Not exactly a picnic: the 2018 National Cross Country Championships

Thank you to Christopher Peck for this write up of the 2018 English National Cross Country Championships.

I’ve never thought that being a re-enactor of historical battles would be fun, until, that is, I took part in the Harriers’ jaunt to the National Cross Country Championships at Parliament Hill Fields. I used to run on Hampstead Heath at school, and remember seeing the aftermath of this event in the past: a road of mud stretching across the Heath. Now I – along with 10 other Harriers – was here to contribute to the devastation once more.

Toeing the line with 2,300 other people, stretched around 100 metres across, 5 deep, with bellowing chants and whoops, was simultaneously chilling, atavistic and incredibly exciting. The gun was fired and madness commenced. Feet, elbows, a blur of people, flying clods of mud and soon the bite of the hill and the crush, as hundreds of bodies tried to squeeze into a twenty metre wide gap on the slope. Over the first path and a chatter of spikes into tarmac, then cresting the hill, lungs already wheezing, heart rate already over the limit, and down into the first section of mud.

Unlike a road race, where the effort and pain is self-imposed, and measured out carefully, in cross-country it is out of your hands, and no more so than in a championship race, where everyone is blowing as hard as they can, fighting for their club, whether they are 3rd, or 2,003rd. Every runner coming past you spurs you on, each hill becomes an opportunity to take places, each descent the moment get back past the person that just got past you.

Then there’s the energy-sapping mud. It had been fairly dry over the previous week, but the Heath is covered with lots of natural springs which feed into the ponds, and the organisers run the course straight through several of these. With 4000 kids and juniors already tramping through even before the first senior woman, this meant the mud was already ankle deep, and stretched the entire course in width.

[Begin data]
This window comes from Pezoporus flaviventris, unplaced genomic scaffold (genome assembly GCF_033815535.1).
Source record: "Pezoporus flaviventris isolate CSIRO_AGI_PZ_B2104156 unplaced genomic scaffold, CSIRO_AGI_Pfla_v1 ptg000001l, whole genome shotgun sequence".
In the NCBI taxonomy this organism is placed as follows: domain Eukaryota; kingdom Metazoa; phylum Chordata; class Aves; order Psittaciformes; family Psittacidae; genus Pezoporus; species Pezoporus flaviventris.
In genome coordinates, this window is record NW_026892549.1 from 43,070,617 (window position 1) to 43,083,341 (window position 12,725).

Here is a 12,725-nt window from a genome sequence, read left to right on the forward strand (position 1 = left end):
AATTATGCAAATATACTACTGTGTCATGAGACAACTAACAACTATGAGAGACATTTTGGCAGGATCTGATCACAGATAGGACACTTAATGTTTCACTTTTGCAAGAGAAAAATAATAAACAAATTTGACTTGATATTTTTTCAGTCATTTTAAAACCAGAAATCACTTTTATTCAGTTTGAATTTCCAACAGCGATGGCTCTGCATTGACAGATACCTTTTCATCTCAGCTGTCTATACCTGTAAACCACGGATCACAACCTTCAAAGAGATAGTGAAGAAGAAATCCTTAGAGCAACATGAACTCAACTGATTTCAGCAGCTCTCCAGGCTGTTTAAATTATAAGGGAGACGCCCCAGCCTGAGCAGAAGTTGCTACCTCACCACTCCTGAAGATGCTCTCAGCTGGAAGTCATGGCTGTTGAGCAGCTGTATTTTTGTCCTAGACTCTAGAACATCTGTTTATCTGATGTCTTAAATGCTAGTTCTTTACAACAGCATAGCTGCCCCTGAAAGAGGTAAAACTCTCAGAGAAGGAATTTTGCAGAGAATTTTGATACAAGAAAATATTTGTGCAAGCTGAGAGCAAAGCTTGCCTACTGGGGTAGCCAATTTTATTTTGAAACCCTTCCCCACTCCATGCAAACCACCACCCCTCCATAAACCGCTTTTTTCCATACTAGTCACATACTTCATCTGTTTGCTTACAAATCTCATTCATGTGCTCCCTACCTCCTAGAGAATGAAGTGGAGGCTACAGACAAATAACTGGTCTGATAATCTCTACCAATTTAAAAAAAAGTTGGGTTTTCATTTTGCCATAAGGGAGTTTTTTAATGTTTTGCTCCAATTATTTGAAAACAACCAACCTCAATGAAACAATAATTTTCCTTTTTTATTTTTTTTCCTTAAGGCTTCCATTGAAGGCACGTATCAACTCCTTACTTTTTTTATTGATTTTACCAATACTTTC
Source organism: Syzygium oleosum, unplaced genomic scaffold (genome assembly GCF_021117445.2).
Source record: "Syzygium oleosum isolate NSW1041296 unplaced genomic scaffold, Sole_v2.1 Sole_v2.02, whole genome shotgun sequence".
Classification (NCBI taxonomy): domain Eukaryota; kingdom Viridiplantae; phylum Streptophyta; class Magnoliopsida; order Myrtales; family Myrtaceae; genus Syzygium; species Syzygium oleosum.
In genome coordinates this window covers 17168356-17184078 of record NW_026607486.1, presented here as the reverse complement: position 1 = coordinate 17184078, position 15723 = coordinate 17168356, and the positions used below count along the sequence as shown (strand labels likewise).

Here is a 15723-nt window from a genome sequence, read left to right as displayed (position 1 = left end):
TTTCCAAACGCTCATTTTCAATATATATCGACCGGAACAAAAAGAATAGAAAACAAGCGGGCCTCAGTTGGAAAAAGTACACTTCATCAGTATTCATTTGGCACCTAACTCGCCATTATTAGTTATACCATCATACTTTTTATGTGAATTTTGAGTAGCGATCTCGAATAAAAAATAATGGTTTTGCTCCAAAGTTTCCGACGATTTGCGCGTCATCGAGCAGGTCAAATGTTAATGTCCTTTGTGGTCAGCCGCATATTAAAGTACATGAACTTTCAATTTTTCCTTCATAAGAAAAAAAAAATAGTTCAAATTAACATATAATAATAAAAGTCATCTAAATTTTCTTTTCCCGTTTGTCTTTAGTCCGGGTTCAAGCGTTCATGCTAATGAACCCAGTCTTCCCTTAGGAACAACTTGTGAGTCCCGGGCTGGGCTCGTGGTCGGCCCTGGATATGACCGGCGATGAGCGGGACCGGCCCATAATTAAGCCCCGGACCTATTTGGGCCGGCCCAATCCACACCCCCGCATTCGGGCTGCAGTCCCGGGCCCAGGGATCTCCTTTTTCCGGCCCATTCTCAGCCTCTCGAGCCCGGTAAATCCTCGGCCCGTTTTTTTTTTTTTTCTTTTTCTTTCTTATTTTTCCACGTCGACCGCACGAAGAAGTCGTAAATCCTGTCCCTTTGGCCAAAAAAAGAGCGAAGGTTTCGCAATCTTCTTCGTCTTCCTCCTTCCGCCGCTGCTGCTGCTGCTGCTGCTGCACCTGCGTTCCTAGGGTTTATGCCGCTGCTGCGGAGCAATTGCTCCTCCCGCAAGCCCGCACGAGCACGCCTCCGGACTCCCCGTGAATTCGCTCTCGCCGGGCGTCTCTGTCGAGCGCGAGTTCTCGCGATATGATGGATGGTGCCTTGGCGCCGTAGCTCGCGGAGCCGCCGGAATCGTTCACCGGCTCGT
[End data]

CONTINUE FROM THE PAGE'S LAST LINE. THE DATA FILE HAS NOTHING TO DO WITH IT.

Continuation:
The Harriers arrived later than most clubs, and we pitched our tent on the peripheral, windward side of the impressive display of massed tents and flags. We were right on the edge of the hill – there is barely a point higher between here and Russia, and the easterly wind certainly felt like it had come straight from there, but the sun was shining and we couldn’t have asked for more pleasant conditions for the end of February.

The women were first off and so the men had the fun of watching them from the top of the hill – the surge of bodies converging on you is a thrill, and then it goes on and on, wave upon wave rising over the hill. We didn’t have more than that glimpse of the women before it was time to finish our warm up and get to the start, and then our own turn to face that hill.

Most of the first 8k is just a painful blur. Coming up to the end of the first of two long loops I was distinctly envious of the women, who – controversially – only had to face the big loop once. It was great to have the Harrier women cheering us on each time we came round. I was also lucky enough to be constantly just in front of another guy called Chris from a north London club, who had huge support out on the route – support which I casually expropriated for myself.

Alongside several sections of quagmire, much of it off-camber and on turns, there are short steep hills, pinch points, the occasional jump across ditches, and occasional bodies to leap over or dodge. With a mile to go the course flattens off, then starts to descend, and the pace gets frantic: a final steep blast down the hill and 200m flat across the grass as the last opportunity to take a place or two.

Despite being there for the fun of the thing – we did really well: women came 66th/112 clubs, and the men 102nd/162. But the real victory lay in the fact that all of us managed to keep our shoes on all the way round, which is more than can be said for a fair proportion of the participants.

After a celebratory cup of tea and cake nibbled from frozen fingers to celebrate Dan Hull’s birthday, we dispersed… only to reconvene 18 hours later for another day of racing – this time for the final race of the Southern Cross Country League at Hindhead!

If you get a chance to run in the National Championships, I would recommend it to anyone – an incredible atmosphere, a great team spirit, a huge crowd cheering, and what will probably one of the hardest races you ever do. I’ll be there next year!

Full results can be found here:


Posted in Runners Blogs.


  1. Thanks Chris! Great article and really put a smile on my face . I can really picture the scene based on your description.

Comments are closed.